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Fed's Powell Says Main Street Lending 'Days Away' From Making Loans

Fed Chairman Jerome Powell says the Main Street lending program is 'days away' from making its first loans.

Federal Reserve Chairman Jerome Powell said Friday that the central bank's small-and medium-sized business loan program is "days away" from making its first loans as companies have struggled through the coronavirus pandemic shutdown.

Powell, a graduate of Princeton University, made his comments during an interview at the college with Alan Blinder, a Princeton economics professor and a former Fed vice chairman

The highly anticipated Main Street lending facility is intended for companies with up to 15,000 employees.

Powell said the program "is far and away the biggest challenge of any of the 11 facilities that we’ve set up.” 

The Fed said it will use $75 billion in Treasury capital to purchase up to $600 billion in small and mid-sized business loans, and lend around $500 billion to states and cities around the country.

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“We’re days away from making our first loans in Main Street,” Powell said. “We have three facilities that are part of it. They’re meant to reach out to different parts of that broad space. In the meantime, many of those companies are finding that they can borrow from banks. Others are waiting for us to get our facilities up and running.”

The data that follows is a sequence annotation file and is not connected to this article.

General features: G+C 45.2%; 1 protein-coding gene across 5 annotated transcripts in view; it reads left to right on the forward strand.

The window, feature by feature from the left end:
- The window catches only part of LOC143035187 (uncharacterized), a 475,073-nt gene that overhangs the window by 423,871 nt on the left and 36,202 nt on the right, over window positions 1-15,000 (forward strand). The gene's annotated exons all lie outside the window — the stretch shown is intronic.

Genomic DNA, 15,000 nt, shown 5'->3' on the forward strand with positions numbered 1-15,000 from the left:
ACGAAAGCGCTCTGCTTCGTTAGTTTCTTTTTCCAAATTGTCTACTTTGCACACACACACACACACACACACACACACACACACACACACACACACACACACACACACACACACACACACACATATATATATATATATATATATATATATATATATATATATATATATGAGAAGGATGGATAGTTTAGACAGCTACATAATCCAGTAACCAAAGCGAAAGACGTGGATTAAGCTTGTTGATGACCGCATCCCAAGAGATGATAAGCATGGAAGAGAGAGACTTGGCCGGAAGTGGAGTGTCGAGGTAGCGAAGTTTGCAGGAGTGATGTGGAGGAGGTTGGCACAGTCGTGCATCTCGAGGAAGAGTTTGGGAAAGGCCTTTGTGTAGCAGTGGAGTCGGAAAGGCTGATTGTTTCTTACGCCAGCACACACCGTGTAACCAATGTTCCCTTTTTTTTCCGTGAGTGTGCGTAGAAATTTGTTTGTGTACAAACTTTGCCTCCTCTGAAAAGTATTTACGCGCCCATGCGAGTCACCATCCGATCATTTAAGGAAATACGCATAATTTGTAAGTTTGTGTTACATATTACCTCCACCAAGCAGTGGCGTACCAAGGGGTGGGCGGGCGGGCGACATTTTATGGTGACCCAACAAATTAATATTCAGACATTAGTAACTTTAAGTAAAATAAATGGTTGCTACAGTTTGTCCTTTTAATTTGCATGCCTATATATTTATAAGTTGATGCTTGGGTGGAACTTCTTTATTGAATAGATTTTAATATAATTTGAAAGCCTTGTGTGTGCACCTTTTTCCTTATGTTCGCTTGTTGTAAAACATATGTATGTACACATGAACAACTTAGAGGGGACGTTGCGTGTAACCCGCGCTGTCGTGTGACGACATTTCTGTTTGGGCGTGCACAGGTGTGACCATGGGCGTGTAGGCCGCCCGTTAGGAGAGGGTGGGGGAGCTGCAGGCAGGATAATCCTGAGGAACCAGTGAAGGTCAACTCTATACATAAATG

Powell said that ""we have crossed a lot of red lines we had not crossed before" because of the economic turmoil caused by the coronavirus outbreak.

The Fed chairman said he was concerned that a second wave of the coronavirus, which could potentially occur in the fall, would undermine public confidence and lead to a longer and weaker recovery.

"It would be challenging," he said, "we, of course, would continue to react. We're not close to any limits that we might have. We would continue to have some authority to react, I would worry almost more that a second outbreak would undermine confidence."

Powell also addressed the impact the economic crisis is having on people in the lower end of economic spectrum.

"We know that everyone is affected by the pandemic in a negative way to one degree or another," he said, "but the burdens are falling very strongly on  those who can at least afford to bear them."